Until the development of modern GPUs, Molecular Dynamics simulations were limited to the nanosecond scale. Given that most biochemical processes (protein folding, ligand binding etc.) happen in the microsecond to millisecond timescales, MD simulations were of limited applicability. However, with the emergence of GPUs and the development of ACEMD, we can now simulate trajectories of several microseconds or even milliseconds for small and medium proteins, like kinases or ion channels, using a desktop-size supercomputer.
Since the appearance of ACEMD, multiple academic and industrial groups have used it to obtain structural insights in real-world applications, like binding mode prediction, or protein folding, among others. Check the success stories section below for more examples.
ACEMD can run for free on a single GPU, while a license is required to run on multiple GPUs. Contact us to request a license or learn more.
- NVIDIA GPU support (Maxwell architecture or later)
- Other GPU support via OpenCL
- Parallelization over GPUs
- CPU support (for debugging)
- AMBER and CHARMM force fields
- TIP3P water model
- Efficient electrostatic interactions with PME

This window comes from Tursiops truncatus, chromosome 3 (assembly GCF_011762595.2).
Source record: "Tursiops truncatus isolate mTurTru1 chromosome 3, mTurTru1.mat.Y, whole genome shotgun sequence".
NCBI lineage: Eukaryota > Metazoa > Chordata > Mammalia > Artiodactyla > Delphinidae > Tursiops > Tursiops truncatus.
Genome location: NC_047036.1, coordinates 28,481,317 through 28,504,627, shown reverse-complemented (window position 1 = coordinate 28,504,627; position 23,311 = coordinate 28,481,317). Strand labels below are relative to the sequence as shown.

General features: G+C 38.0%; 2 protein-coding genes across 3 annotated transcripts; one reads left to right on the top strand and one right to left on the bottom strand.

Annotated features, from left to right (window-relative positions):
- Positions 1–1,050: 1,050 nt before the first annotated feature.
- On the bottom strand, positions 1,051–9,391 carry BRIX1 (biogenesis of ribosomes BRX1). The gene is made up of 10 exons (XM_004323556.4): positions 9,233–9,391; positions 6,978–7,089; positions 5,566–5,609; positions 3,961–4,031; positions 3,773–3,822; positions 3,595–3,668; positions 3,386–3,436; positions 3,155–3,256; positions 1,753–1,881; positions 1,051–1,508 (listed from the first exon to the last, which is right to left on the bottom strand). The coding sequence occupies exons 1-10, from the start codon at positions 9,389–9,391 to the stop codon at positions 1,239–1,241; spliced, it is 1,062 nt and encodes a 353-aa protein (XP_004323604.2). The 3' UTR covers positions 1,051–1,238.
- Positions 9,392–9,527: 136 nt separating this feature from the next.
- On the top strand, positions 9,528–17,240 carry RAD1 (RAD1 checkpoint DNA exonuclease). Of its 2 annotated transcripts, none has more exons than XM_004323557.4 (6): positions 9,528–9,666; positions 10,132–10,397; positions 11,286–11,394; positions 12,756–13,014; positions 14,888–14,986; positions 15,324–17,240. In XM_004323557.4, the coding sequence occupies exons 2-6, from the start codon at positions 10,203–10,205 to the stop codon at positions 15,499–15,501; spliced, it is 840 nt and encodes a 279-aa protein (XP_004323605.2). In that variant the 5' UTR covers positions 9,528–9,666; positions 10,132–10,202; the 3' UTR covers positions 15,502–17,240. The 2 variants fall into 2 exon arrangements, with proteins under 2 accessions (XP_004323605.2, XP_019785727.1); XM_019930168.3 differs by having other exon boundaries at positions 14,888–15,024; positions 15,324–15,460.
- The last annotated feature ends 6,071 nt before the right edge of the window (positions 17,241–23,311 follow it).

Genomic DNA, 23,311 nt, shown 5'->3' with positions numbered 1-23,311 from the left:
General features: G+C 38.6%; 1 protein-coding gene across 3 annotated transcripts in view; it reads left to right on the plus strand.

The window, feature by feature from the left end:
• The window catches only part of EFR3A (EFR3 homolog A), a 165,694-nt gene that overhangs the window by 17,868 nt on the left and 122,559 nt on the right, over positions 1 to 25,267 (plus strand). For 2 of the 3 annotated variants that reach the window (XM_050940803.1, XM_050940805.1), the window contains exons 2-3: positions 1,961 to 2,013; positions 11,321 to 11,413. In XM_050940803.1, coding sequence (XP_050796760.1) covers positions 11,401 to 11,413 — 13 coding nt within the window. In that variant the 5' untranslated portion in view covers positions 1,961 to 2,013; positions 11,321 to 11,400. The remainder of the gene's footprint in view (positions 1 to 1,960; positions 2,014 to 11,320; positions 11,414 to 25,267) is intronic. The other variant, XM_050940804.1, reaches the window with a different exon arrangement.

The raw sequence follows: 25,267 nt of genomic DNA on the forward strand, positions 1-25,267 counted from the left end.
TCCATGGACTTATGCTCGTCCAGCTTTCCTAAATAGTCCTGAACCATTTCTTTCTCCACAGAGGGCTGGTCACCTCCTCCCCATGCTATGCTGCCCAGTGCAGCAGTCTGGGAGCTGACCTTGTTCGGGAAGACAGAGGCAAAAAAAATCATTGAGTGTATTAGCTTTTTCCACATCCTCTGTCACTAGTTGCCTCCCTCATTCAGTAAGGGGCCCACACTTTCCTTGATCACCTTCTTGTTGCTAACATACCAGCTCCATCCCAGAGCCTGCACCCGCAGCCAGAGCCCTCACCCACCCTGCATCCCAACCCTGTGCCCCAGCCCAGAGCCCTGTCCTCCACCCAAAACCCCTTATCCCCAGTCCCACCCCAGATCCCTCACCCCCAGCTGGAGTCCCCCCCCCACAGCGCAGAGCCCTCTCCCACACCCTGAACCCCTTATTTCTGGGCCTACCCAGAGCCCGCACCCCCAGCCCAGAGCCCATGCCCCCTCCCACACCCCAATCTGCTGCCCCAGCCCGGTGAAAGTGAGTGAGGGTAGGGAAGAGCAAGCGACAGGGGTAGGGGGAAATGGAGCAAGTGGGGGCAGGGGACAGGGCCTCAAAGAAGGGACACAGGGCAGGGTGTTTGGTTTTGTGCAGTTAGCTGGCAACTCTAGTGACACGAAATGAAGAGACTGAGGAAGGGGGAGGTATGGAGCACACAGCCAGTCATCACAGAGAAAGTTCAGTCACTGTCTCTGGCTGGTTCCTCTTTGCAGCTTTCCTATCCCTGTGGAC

- Efficient van der Waals interactions with the pair list and switching function
- Efficient bond constraints and rigid water molecules
- Hydrogen mass repartitioning
- Position restraints of individual atoms and groups
- Structure minimization
- Multi-step integrator
- Ensembles: NVE, NVT, and NPT
- Langevin thermostat
- Monte Carlo barostat (isotropic and anisotropic simulation boxes)
- Trajectory in XTC or DCD formats
- Restartable simulations
- Integration with HTMD and PLUMED
ACEMD can be easily installed using the Conda Package Manager:
conda install -c conda-forge -c acellera acemd3
Single GPU setup
Free-of-charge for both academic and commercial use.
License purchase from Acellera required. Contact us for details.
successful applications of ACEMD
Sampling new binding modes in cryptic pockets that agree with mutagenesis studies using ACEMD.
Transitioning a GPCR from inactive state to active state using unbiased, all atom molecular dynamics simulations with ACEMD.
“Until and unless other suites emerge that are as GPU-enabled, the ideal simulation technology at present is ACEMD on GPUs.”
Godwin, R. C., Melvin, R., & Salsbury, F. R. (2015)
Molecular Dynamics Simulations and Computer-Aided Drug Discovery (pp. 1–30). https://doi.org/10.1007/7653_2015_41